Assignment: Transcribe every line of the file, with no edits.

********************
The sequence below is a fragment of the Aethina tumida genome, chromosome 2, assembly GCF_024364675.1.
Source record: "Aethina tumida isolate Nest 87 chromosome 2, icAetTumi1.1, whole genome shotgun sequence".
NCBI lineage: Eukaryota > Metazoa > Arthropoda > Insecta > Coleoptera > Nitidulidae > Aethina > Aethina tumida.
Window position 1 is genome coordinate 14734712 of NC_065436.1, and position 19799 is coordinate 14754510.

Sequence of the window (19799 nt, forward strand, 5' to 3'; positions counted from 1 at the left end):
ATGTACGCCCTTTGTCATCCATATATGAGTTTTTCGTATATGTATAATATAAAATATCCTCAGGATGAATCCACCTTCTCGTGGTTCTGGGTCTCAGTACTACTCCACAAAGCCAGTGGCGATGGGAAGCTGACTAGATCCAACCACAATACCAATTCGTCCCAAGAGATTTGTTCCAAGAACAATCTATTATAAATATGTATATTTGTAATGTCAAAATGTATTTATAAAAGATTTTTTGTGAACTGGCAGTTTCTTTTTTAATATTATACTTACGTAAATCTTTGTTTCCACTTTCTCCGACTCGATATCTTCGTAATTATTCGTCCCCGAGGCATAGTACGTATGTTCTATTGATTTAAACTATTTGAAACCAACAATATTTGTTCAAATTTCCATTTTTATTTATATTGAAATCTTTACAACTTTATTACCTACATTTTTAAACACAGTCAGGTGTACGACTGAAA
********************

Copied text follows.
The sequence below is a fragment of the Aethina tumida genome, chromosome 2, assembly GCF_024364675.1.
Source record: "Aethina tumida isolate Nest 87 chromosome 2, icAetTumi1.1, whole genome shotgun sequence".
NCBI lineage: Eukaryota > Metazoa > Arthropoda > Insecta > Coleoptera > Nitidulidae > Aethina > Aethina tumida.
Window position 1 is genome coordinate 14734712 of NC_065436.1, and position 19799 is coordinate 14754510.

Sequence of the window (19799 nt, forward strand, 5' to 3'; positions counted from 1 at the left end):
ATGTACGCCCTTTGTCATCCATATATGAGTTTTTCGTATATGTATAATATAAAATATCCTCAGGATGAATCCACCTTCTCGTGGTTCTGGGTCTCAGTACTACTCCACAAAGCCAGTGGCGATGGGAAGCTGACTAGATCCAACCACAATACCAATTCGTCCCAAGAGATTTGTTCCAAGAACAATCTATTATAAATATGTATATTTGTAATGTCAAAATGTATTTATAAAAGATTTTTTGTGAACTGGCAGTTTCTTTTTTAATATTATACTTACGTAAATCTTTGTTTCCACTTTCTCCGACTCGATATCTTCGTAATTATTCGTCCCCGAGGCATAGTACGTATGTTCTATTGATTTAAACTATTTGAAACCAACAATATTTGTTCAAATTTCCATTTTTATTTATATTGAAATCTTTACAACTTTATTACCTACATTTTTAAACACAGTCAGGTGTACGACTGAAA